When Sam Sifton was The New York Times restaurant critic, he spent many Thanksgiving days at the office running the paper’s holiday helpline. He answered panicked questions from readers about thawing rock-solid turkey and rescuing lumpy gravy or mushy pies. He’s also cooked the meal for more than 25 years, asking experts for advice and testing theories.
Now he has released a book, Thanksgiving: How to Cook It Well. A wonderfully concise 125-page handbook, it is a must-buy for anyone who has or will ever cook on this holiday. “Thanksgiving, after all, always brings questions, doubts and emergencies,” Sifton writes. “This book exists to answer and assuage them, and, if necessary, to apply electric paddles to chests.”
The author delivers on that promise with a perfectly reasonable, not overwhelming number of recipes (and isn’t that nice to see from a cookbook!) and tips in chapters dedicated to the meal’s basics. His cooking knowledge is authoritative: Sifton explains exactly how to make gravy — correctly. He knows when to brine a bird and when it doesn’t make sense. He knows what makes a good pie crust.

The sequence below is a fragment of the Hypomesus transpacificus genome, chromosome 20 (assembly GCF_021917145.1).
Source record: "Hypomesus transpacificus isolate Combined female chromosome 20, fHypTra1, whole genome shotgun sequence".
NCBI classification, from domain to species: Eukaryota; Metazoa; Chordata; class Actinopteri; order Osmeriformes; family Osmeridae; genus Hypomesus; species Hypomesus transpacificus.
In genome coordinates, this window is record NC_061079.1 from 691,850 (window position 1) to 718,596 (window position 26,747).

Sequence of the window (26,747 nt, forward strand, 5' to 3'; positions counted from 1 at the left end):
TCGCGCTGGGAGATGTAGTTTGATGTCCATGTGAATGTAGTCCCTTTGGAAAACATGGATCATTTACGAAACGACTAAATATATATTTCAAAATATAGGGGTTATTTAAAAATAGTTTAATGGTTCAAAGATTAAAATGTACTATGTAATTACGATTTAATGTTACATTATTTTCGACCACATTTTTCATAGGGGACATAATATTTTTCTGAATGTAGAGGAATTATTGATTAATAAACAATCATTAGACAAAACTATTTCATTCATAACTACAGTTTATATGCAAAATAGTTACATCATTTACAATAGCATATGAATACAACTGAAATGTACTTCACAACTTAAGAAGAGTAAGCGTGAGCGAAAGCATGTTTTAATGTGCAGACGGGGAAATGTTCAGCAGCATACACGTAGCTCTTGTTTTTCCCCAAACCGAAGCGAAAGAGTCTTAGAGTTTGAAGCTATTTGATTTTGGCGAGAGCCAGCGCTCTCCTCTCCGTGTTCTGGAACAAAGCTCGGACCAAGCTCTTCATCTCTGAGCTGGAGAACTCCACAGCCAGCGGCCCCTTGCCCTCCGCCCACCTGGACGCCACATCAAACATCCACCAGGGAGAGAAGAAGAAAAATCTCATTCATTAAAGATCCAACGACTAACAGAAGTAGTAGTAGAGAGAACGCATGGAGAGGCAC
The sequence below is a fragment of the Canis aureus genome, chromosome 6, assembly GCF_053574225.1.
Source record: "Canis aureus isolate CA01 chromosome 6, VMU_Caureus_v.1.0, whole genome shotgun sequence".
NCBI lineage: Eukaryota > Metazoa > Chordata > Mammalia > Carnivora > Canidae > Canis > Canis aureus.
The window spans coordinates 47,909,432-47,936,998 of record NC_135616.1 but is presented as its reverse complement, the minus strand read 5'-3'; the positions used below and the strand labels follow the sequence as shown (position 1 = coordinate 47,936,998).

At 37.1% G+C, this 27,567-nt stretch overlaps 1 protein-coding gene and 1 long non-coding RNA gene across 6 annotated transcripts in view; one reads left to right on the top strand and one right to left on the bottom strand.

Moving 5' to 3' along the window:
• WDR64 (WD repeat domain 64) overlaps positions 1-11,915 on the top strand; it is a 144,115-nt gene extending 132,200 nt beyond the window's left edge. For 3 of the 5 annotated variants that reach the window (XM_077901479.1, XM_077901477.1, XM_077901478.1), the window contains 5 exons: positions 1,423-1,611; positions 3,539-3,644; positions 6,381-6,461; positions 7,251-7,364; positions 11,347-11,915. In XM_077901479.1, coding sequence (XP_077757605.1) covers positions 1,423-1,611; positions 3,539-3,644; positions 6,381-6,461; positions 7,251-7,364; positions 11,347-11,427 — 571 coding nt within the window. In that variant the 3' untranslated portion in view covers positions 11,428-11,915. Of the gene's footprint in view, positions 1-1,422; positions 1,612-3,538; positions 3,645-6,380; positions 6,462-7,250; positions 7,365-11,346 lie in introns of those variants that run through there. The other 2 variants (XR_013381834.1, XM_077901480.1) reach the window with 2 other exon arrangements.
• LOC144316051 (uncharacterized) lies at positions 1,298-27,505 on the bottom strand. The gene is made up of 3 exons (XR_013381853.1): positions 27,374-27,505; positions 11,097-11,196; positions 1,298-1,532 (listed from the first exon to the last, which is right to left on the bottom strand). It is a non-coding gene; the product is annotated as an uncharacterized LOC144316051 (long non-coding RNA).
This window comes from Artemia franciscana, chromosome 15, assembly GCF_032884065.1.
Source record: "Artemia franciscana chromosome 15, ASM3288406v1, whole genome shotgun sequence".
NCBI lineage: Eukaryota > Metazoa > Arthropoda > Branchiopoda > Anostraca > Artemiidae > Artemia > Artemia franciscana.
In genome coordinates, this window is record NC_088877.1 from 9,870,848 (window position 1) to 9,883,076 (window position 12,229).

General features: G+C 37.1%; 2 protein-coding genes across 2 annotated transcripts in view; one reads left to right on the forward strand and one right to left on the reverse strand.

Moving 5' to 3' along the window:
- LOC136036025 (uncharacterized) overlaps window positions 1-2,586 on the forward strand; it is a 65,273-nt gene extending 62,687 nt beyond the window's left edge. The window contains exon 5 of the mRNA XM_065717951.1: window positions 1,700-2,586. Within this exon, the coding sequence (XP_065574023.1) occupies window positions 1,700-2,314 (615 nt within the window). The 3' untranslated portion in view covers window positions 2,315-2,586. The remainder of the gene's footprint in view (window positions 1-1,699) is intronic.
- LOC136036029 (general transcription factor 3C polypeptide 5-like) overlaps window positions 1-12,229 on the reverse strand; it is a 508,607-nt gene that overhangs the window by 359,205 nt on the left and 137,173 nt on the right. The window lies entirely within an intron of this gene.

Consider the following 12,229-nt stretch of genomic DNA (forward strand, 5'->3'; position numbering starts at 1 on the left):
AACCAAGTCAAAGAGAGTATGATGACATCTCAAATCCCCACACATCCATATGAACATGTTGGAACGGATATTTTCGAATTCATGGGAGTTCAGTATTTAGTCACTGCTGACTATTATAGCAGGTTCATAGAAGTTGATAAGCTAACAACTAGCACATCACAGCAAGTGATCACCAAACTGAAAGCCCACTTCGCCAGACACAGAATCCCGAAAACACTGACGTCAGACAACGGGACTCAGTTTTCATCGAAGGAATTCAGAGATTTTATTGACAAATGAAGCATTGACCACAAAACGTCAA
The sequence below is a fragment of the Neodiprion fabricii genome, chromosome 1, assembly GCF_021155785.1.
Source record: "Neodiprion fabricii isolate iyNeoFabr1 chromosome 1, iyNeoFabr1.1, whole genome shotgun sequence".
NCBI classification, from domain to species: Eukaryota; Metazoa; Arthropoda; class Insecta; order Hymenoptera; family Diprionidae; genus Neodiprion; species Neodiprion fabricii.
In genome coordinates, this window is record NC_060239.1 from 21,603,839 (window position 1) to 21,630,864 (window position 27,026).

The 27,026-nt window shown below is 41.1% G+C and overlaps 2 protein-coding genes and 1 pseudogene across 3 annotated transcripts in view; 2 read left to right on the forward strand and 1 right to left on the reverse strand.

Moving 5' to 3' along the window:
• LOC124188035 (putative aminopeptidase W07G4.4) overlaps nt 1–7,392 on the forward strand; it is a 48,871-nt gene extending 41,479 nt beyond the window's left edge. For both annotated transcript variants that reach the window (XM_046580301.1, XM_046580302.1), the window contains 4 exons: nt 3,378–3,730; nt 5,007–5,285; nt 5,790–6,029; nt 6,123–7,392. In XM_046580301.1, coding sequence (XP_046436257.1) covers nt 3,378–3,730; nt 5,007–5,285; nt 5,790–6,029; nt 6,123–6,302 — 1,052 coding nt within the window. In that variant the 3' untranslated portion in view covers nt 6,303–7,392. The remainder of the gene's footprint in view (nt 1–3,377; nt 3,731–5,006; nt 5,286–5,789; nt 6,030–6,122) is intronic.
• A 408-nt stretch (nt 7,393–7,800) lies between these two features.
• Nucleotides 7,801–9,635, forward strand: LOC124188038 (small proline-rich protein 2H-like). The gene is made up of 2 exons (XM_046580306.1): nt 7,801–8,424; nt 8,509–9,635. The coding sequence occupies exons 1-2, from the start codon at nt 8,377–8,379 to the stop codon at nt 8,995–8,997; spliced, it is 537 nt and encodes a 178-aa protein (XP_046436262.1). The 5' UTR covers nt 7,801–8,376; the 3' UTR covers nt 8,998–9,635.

Best of all, though, is Sifty’s sass. From the proper way to set the table to where and when to carve a turkey, he has an opinion about everything.
On setting the table
“No plastic should appear on your Thanksgiving table, no jugs of juice or soda or milk. There should be candles and flowers if you can manage, and, if possible, all the food should be served on warmed platters, family-style.”
On mashed potatoes
“The only trouble that should ever present itself when the subject comes to mashed potatoes and Thanksgiving is should someone demand that garlic or basil be added to the mix. Your response to this heresy should be brief and unequivocal: NO.”
On creamed Brussels sprouts
“Thanksgiving is not a day to consider healthful eating. This dish explains why in a pool of thick milk and cream.”
We asked Sifty to lay down his six most important rules in a video. Enjoy it. Buy the book. But then, for the love of god, stop messing around on the Internet and order a Thanksgiving turkey.
- Justice Antonin Scalia, who served almost 30 years on the Supreme Court as one of its most prominent and influential conservative voices, died Saturday. He was 79.
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